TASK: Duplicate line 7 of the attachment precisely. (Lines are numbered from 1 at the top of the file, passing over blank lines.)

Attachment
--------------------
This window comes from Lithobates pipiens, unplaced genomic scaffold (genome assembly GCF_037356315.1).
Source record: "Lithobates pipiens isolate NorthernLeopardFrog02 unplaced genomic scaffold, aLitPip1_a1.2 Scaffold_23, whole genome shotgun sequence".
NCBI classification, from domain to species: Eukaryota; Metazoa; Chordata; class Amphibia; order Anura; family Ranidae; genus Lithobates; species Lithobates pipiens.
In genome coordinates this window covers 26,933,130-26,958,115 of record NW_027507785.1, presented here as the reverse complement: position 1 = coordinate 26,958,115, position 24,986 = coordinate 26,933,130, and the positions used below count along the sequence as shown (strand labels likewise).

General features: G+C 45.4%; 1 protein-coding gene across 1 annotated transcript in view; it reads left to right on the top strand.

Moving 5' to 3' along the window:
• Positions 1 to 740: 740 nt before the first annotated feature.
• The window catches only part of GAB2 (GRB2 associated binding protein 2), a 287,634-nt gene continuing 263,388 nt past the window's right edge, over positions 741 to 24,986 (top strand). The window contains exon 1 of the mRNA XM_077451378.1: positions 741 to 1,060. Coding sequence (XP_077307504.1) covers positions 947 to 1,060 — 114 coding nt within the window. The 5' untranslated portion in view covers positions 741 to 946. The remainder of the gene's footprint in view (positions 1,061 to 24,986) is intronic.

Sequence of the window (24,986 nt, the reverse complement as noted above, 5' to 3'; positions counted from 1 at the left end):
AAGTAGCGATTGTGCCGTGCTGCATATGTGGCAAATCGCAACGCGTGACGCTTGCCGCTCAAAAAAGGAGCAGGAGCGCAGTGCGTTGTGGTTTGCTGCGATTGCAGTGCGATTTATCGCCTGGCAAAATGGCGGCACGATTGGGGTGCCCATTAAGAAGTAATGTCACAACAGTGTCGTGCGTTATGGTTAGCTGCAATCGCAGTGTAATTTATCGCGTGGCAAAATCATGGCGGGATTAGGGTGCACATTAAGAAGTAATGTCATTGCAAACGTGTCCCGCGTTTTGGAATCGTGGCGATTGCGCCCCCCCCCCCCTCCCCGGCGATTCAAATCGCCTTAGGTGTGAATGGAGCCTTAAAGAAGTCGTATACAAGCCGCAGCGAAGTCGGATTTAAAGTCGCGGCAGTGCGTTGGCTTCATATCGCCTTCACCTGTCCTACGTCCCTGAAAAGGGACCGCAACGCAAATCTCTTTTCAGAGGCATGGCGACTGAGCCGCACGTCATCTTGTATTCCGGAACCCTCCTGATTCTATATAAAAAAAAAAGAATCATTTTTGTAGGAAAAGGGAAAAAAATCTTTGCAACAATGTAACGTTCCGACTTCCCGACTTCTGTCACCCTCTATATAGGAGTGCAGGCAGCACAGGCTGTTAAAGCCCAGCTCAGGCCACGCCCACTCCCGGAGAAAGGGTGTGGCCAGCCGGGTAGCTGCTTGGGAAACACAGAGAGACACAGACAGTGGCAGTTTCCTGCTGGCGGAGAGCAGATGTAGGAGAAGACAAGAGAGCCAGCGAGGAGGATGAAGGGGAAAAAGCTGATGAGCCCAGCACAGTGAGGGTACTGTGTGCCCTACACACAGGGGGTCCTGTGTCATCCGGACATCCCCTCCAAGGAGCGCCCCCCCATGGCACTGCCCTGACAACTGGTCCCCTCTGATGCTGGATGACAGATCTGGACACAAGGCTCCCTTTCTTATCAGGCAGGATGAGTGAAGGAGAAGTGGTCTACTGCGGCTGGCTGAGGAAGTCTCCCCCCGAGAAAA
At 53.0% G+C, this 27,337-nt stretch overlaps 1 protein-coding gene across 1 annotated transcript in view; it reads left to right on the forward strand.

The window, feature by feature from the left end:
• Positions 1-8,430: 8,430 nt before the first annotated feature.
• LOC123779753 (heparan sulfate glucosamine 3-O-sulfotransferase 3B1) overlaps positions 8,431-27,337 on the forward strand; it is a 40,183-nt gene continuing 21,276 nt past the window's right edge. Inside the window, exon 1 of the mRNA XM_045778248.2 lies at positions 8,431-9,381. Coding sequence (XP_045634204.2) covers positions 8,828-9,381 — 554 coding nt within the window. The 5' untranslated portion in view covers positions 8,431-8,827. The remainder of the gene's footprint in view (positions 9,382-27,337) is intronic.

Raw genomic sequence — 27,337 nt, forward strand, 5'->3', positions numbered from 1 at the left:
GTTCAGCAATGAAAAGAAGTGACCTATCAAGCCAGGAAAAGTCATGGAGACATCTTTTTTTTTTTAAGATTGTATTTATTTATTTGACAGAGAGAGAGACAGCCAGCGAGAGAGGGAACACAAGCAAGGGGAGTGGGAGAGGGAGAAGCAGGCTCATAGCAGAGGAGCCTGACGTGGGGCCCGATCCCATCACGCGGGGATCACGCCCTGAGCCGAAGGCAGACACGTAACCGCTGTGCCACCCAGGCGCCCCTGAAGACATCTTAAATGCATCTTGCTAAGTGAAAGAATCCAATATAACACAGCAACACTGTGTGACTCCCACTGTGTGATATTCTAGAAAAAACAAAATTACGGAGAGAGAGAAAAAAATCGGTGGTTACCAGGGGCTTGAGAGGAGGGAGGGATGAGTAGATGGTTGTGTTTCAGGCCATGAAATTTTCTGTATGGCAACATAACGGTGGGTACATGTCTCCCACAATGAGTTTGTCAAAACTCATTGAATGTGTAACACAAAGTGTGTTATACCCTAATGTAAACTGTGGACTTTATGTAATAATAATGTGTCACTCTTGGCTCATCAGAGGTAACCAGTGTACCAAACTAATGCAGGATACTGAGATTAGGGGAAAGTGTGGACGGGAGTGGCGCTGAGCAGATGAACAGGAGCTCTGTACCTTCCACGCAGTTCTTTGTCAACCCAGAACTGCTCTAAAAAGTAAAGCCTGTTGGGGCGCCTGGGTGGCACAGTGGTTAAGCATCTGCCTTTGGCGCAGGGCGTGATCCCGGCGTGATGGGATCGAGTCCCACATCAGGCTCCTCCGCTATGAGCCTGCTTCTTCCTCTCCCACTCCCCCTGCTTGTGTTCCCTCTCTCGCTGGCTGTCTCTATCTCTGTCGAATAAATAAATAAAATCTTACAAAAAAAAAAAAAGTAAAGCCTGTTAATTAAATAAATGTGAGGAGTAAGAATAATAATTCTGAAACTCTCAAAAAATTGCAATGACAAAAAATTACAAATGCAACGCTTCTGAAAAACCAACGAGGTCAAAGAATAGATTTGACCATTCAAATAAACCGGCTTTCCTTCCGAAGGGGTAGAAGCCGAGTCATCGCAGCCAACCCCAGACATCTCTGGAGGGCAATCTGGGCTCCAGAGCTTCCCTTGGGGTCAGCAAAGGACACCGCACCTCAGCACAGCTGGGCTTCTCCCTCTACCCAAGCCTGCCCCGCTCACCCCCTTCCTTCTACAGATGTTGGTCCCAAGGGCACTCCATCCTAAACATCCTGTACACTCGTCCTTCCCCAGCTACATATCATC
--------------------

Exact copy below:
• Positions 1 to 740: 740 nt before the first annotated feature.